Following the Patriots’ epic victory in Super Bowl LI (and the celebration parade that subsequently passed below our Boston office windows), Denneen & Company gathered to discuss and rate 2017’s Super Bowl advertisements. Using a proprietary scoring methodology that attempts to account for an ad’s stopping power, emotive-ness, watch-ability and share-ability, as well as the impact on brand equity and purchase intent, Mr. Clean came away with this year’s top honors.
While some viewed the ad as polarizing and borderline offensive, the combination of strong stopping power that drove engagement throughout the spot, a humorous payoff, and insightful creative (“you gotta love a man who cleans”) resulted in Mr. Clean receiving the highest overall score. The spot was praised for being laugh-out-loud funny and worthy of social media sharing, and others pointed out how well the product benefit (cleaning stoves, showers, and floors) was woven into the story. Regardless, it’s hard to look away from a svelte Mr. Clean, clad in tight, all-white attire, as he hip-shakes his way to a clean floor. The spot’s payoff might just convince men that they should clean more too.
Second on this year’s list was AirBnB. Addressing negative commentary around AirBnB hosts’ possible racial profiling, the online marketplace and homestay network aired a powerful ode to inclusiveness punctuated by the #weaccept hashtag. With minimal branding appearing only at the end of the multi-cultural faces montage, the spot was assessed to resonate best with existing AirBnB users, resulting in a positive equity build and additional brand loyalty. And while likely not the initial intent, the ad garnered additional engagement by touching on the immigration and travel ban issues that have been dominating the headlines over the past few weeks. Basically, one of the most powerful spots of the whole game.
Rounding out the top three ads in this year’s ranking was Kia’s spot featuring Melissa McCarthy embarking on an epic, eco-warrior adventure in her eco-friendly Kia Niro. A highly engaging and funny storyline with, like the Mr. Clean ad, seamless and relevant product integration resulted in high stopping power and watch-ability scores, and may have even moved the needle a bit in purchase consideration. Some voiced concerns over the spots potential mocking of the target consumer (as the ad somewhat pokes fun at eco-warriors), but in the end, it was decidedly all in good fun and reflected positively on the brand. Although the debate remains as to which role fits McCarthy better: Kia’s eco-warrior or Sean Spicer.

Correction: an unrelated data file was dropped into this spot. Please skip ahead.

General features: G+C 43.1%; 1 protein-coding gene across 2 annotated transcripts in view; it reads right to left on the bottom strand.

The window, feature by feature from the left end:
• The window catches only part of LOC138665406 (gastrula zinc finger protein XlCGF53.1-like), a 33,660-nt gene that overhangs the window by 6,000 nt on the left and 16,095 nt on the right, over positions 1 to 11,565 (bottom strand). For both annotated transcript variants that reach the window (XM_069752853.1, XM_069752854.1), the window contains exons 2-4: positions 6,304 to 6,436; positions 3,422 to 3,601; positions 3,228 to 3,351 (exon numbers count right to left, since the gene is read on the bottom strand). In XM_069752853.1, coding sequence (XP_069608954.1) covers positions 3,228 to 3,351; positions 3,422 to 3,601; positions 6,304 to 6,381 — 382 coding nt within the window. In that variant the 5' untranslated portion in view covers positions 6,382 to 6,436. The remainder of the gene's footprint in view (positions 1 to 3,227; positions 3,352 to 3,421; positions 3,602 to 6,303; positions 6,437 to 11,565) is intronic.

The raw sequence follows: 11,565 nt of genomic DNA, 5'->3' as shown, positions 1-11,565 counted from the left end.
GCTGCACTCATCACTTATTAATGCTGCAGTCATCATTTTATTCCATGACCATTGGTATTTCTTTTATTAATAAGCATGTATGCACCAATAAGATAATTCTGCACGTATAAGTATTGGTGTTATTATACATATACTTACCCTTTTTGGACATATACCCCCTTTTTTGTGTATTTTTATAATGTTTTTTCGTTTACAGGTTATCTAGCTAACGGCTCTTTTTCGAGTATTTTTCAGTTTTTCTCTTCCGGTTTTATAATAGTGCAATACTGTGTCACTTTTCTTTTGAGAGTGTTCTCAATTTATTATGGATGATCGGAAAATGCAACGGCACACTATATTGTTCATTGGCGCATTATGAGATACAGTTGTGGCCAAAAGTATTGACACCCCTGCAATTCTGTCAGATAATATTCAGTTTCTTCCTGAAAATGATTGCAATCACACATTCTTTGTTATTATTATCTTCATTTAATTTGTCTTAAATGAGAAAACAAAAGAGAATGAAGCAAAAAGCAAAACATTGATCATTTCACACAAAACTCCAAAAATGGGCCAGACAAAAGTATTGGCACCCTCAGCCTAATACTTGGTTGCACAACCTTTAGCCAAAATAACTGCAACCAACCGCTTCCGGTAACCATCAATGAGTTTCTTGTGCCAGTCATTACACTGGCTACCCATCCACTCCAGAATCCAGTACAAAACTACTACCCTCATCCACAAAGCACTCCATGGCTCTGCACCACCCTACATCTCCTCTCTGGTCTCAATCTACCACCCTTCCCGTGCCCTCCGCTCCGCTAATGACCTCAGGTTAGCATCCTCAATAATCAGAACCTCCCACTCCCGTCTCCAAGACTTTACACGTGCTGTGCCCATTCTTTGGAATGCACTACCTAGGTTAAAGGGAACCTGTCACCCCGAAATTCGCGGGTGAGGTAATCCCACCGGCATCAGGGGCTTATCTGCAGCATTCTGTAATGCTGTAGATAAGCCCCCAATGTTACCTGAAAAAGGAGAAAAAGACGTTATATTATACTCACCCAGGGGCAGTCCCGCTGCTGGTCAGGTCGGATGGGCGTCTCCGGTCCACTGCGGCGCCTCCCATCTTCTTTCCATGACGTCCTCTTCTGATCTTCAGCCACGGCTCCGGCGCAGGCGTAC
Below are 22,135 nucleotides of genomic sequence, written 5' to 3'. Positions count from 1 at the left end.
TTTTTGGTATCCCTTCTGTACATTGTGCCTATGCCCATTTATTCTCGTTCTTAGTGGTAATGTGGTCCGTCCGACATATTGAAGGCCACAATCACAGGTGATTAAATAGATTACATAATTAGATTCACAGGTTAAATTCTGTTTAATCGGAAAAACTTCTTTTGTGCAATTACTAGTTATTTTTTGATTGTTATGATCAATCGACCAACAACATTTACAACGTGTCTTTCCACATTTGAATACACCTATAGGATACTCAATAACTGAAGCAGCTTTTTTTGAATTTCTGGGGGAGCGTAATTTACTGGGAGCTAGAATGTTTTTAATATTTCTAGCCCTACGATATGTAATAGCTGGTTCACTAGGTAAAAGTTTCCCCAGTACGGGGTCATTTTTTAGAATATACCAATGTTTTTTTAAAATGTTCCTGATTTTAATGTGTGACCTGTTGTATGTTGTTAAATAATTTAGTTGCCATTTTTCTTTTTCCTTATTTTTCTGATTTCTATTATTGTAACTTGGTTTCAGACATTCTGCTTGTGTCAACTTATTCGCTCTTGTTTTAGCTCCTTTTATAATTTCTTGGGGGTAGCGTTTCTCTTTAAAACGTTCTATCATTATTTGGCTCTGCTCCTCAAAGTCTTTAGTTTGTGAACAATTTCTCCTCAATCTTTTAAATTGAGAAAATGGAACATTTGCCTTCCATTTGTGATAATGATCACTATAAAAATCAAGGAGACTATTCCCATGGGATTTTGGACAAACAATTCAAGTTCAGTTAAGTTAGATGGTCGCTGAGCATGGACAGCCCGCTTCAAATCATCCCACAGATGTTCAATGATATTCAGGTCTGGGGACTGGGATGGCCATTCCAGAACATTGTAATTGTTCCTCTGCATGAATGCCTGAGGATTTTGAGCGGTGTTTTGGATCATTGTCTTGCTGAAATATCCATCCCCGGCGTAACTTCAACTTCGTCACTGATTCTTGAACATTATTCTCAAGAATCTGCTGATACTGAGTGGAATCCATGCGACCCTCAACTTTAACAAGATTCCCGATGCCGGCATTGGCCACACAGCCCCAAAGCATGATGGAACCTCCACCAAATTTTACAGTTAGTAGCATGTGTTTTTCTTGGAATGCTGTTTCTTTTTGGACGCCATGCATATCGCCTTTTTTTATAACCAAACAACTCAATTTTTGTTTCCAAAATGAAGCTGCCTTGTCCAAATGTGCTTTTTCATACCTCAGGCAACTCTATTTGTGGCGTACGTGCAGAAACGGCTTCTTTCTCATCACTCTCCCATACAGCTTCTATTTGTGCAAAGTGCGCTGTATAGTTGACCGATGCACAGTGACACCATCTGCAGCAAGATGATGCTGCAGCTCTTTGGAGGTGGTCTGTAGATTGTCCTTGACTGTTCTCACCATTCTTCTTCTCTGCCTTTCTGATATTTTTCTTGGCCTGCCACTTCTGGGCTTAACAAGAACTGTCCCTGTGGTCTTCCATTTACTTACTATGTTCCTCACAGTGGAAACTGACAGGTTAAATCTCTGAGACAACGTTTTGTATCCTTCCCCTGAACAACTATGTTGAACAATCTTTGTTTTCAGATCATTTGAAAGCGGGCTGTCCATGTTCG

Finally, while there were several spots that worked, many of this year’s ads were assessed as merely adding to the advertising clutter. Denneen & Company also agreed that Super Bowl LI’s spots were a bit of a disappointment compared to last year, and high expectations for brands such as Budweiser (nice story, but lacked the power of last year’s communications) and Honda (highly engaging, no brand connection) arguably fell short. Fortunately, the ads highlighted above took full advantage of a massive, highly engaged audience. And while 4th quarter and OT advertisers can thank the Patriots and Falcons for even higher quality air time, Denneen & Company would like see an overall improvement in ads for Super Bowl LII…but with the same person lifting the Lombardi trophy in the end.